Assembly Bill 5, codified as Labor Code Section 2750.3, went into effect on January 1, 2020. This bill adopted a new, stricter standard commonly known as the “ABC Test” for determining whether a worker can be considered an independent contractor. The advantage to the employer of using an “independent contractor,” rather than an employee, is that benefits, such as workers’ compensation, unemployment insurance, health insurance, paid leave, etc., need not be paid or provided. This can be a substantial savings for an employer.

Under the new “ABC Test,” a worker is an independent contractor only if all of the following three elements are satisfied:

(a) The person is free from the control and direction of the hiring entity in connection with the performance of the work, both under the contract for the performance of the work and in fact.

(b) The person performs work that is outside the usual course of the hiring entity’s business.

(c) The person is customarily engaged in an independently established trade, occupation, or business of the same nature as that involved in the work performed.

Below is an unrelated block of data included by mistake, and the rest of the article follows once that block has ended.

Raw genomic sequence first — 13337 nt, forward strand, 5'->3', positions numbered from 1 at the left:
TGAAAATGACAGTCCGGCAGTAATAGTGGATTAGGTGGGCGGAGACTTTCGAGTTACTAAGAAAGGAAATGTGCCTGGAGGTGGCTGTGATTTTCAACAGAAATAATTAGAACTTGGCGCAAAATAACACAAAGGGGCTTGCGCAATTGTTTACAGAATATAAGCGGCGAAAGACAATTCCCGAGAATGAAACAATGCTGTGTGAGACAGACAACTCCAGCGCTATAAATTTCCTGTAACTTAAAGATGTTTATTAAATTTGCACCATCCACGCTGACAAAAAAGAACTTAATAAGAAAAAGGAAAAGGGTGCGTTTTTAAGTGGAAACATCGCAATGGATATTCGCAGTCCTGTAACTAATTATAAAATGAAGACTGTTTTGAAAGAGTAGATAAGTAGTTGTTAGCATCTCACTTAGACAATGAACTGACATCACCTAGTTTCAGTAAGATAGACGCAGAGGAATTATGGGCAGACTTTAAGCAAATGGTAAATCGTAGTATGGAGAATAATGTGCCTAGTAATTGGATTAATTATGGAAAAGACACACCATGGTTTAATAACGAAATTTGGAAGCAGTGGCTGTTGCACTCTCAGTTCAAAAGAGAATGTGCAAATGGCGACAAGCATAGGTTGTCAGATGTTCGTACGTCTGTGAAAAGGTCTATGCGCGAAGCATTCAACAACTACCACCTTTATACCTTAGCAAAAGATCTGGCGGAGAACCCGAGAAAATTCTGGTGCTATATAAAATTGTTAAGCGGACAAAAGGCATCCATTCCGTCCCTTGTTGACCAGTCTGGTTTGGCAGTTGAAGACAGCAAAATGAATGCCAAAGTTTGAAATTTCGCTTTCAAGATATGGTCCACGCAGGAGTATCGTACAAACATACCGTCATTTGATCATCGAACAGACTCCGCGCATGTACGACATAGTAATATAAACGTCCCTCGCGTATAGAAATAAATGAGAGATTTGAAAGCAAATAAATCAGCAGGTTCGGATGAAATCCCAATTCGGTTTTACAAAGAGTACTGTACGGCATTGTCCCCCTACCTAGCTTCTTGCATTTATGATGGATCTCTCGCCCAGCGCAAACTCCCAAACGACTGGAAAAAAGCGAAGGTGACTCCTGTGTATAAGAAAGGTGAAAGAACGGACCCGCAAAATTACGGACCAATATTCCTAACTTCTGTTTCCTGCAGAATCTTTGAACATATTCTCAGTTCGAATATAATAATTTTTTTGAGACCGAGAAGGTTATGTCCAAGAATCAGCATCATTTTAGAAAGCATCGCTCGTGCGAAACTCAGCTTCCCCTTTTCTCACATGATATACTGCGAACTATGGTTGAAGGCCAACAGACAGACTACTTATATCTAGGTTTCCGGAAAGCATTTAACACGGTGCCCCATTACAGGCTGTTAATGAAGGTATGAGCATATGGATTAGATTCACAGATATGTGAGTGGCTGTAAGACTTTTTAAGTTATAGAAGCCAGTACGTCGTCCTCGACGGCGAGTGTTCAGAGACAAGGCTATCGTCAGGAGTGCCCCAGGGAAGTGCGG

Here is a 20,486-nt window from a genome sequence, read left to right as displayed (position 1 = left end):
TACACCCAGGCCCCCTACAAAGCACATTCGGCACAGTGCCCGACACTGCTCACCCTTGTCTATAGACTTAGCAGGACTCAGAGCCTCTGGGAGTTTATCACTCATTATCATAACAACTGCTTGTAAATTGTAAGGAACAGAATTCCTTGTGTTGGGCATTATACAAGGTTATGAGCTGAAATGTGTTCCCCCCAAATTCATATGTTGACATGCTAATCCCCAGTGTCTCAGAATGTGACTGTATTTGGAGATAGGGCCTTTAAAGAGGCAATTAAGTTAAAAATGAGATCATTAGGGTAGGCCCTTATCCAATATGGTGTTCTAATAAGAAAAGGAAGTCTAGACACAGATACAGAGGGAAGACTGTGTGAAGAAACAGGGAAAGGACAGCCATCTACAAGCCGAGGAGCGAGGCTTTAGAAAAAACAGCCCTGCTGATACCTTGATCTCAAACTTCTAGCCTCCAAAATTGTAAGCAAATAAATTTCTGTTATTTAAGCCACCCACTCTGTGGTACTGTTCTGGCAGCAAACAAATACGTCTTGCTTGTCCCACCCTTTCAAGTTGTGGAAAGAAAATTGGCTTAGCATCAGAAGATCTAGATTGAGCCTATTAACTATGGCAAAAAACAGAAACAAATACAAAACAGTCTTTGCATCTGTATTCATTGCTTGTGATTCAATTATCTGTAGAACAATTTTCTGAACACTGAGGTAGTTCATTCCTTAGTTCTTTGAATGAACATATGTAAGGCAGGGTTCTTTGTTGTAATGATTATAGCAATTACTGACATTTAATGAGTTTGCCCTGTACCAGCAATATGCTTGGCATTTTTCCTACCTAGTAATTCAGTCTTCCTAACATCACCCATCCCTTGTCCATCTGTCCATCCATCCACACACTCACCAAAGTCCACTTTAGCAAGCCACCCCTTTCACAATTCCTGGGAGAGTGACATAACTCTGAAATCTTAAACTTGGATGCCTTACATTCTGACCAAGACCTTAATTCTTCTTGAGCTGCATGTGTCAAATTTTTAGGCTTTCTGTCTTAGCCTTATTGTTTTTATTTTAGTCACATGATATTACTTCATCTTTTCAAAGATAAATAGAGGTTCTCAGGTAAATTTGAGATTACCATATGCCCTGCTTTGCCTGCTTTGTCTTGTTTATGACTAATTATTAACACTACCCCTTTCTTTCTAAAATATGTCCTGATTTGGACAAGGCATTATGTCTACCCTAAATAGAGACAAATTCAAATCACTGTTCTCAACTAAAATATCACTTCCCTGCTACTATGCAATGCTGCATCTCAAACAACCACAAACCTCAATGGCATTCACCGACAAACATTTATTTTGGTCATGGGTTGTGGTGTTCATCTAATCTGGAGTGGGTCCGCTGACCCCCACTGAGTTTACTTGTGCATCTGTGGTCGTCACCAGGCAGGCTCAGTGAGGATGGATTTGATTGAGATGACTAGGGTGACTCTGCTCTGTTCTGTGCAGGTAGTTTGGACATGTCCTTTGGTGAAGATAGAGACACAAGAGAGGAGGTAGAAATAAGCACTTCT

Many occupations that were previously treated as independent contractors under the old longstanding tests that are now considered “employees” under the new law, include:

  • Health care professionals and workers
  • Rideshare, delivery service and other gig economy workers
  • Truck drivers
  • Janitors and housekeepers
  • Performers and other entertainment professionals
  • Land surveyors, landscape architects and geologists
  • Translators and interpreters
  • Clergy

A number of exemptions to the scope of the ABC Test were negotiated at the outset, including:

  • Insurance agents
  • Licensed health care professionals.
  • Investment advisors and securities broker-dealers
  • Direct sales representatives
  • Real estate agents
  • Commercial fishermen
  • Barbers and cosmetologists
  • Construction subcontractors

 It is anticipated that other exemptions will be lobbied for and approved.  For now, all businesses previously paying individuals as independent contractors need to return to the drawing board.